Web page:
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Merica Acquires Majority Stake in Choren

Today it was announced that my new company, Merica International, has acquired Shell’s stake in Choren Industries. This is something we have been actively pursuing for some time. This transaction gives Merica a great deal more flexibility than we had previously.

The primary reason for the acquisition is that it gives us freedom to pursue the projects we want to pursue. While I have the greatest respect for Shell, our interests obviously would not always align with theirs. We are first and foremost a bioenergy company, and that is not their core business.

Further, if Choren wanted to make any major capital expenditures, it hinged on getting Shell’s agreement. As Shell is in a major cost-cutting mode, a lot of the projects we want to pursue could have been potentially impacted. Shell Fischer-Tropsch technology will still be used in Choren’s Freiberg BTL facility, but future decision-making will be simplified.

Here are excerpts of the story from Reuters:

Shell sells stake in German biofuel firm Choren

HAMBURG, Nov 5 (Reuters) – Oil major Royal Dutch Shell has sold its shareholding in German second-generation biofuels company Choren, Choren said on Thursday.

Choren is building Germany’s first biofuels plant using new generations of non-food raw materials as feedstock and is likely to start initial commercial production in 2010.

Shell had sold its minority shareholding to other shareholders which comprise German vehicles groups Volkswagen and Daimler plus a consortium of investors largely from the Hamburg region, Choren said in a statement.

Merica is within that “consortium of investors”, and is in fact the majority shareholder of the company now.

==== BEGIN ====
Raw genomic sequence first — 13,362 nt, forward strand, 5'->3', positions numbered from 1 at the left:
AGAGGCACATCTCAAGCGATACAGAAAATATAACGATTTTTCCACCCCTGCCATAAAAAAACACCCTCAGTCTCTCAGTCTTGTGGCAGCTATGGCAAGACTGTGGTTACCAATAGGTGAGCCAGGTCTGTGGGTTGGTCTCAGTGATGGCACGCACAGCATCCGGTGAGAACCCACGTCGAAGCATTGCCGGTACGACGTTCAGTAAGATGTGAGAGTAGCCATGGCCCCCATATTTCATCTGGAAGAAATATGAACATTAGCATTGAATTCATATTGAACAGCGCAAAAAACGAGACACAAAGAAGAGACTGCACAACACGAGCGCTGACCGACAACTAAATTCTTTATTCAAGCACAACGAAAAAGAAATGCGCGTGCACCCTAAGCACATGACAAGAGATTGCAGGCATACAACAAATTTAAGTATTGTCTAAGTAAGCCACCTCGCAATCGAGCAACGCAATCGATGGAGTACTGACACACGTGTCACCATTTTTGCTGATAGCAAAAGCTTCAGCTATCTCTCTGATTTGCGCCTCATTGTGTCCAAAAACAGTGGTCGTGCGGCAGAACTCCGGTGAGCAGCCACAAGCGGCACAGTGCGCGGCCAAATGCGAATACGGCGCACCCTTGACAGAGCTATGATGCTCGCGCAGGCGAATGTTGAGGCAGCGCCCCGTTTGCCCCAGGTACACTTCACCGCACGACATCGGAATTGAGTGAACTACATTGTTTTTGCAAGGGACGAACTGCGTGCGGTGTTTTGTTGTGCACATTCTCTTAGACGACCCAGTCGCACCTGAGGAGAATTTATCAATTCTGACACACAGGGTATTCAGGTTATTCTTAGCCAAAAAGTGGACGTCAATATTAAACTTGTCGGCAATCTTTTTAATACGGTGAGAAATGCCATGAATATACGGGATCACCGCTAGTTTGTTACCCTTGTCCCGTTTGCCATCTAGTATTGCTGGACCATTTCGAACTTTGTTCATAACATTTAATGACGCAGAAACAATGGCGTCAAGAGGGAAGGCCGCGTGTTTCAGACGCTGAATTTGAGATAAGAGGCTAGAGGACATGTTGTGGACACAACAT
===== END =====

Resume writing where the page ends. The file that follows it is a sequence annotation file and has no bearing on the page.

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November 6, 2009 - Posted by | btl, Choren, Merica, Shell

16 Comments

  1. Ahem, Somebody, I can't remember who (maybe it'll come to me later,) 🙂 took great exception when I said I wasn't too keen on Iogen because I felt Shell was kind of dragging their feet.Oh my, Oh my. Who was that, again?

    Comment by rufus | November 6, 2009

  2. You are going to have to be a lot more specific than that. I don't recall the details of that particular conversation, but it should still be there for you to point out to me. You have a bit of a history of remembering things out of context.RR

    Comment by Robert Rapier | November 6, 2009

  3. No I don't. It was over at the "Drum."

    Comment by rufus | November 6, 2009

  4. Just Google "kdolliso Shell Iogen" and you will find it there. As I suspected, your context has gotten mixed up. I took exception because you kept claiming Shell had a controlling interest in Iogen, and that Shell was "corrupting" them.Regarding Iogen, I am on record as stating that I think thermochemical processes will win out over biochemical processes. But I wish the best of luck to those who are trying both approaches.RR

    Comment by Robert Rapier | November 6, 2009

  5. Don't have to. You did it for us. I said that Shell controlled the money. Right? Anyway, Congratulations on the purchase. I wish you well.

    Comment by rufus | November 6, 2009

  6. I'm curious about the name, "Merica International" It sounds a bit like trying to mention America and yet be international too, which seems weird. If it were a European company, I might think "Merica" evokes a Rich Ocean, which would be more appropriate for an ocean-energy company than for a wood-to-biofuel company. The internet tells me that "merica" is Indonesian for "pepper" deriving from Sanskrit. Does the name mean anything?

    Comment by Clee | November 6, 2009

  7. It sounds a bit like trying to mention America and yet be international too, which seems weird.That's funny, because we were having this exact conversation at work lat week.The Merica story is funny. It had been the holding company used by the family behind all of this. The origin is actually German, but I don't know that it has any specific meaning. It wasn't intended that this would be the name we would roll out. We kicked around all kinds of names, but ultimately all of the legal infrastructure was already there for Merica, so we ended up with it sort of by default as the parent sitting on top of all of the other companies.I liked Advanced Conversion Technologies. But that didn't really encompass the entire integrated platform.Cheers, RR

    Comment by Robert Rapier | November 6, 2009

  8. Congratulations Robert. I know you've always liked Choren. I'm wondering why Shell would sell out at this point though. Are they giving up on the process and putting all their eggs in the algae basket?

    Comment by Maury | November 6, 2009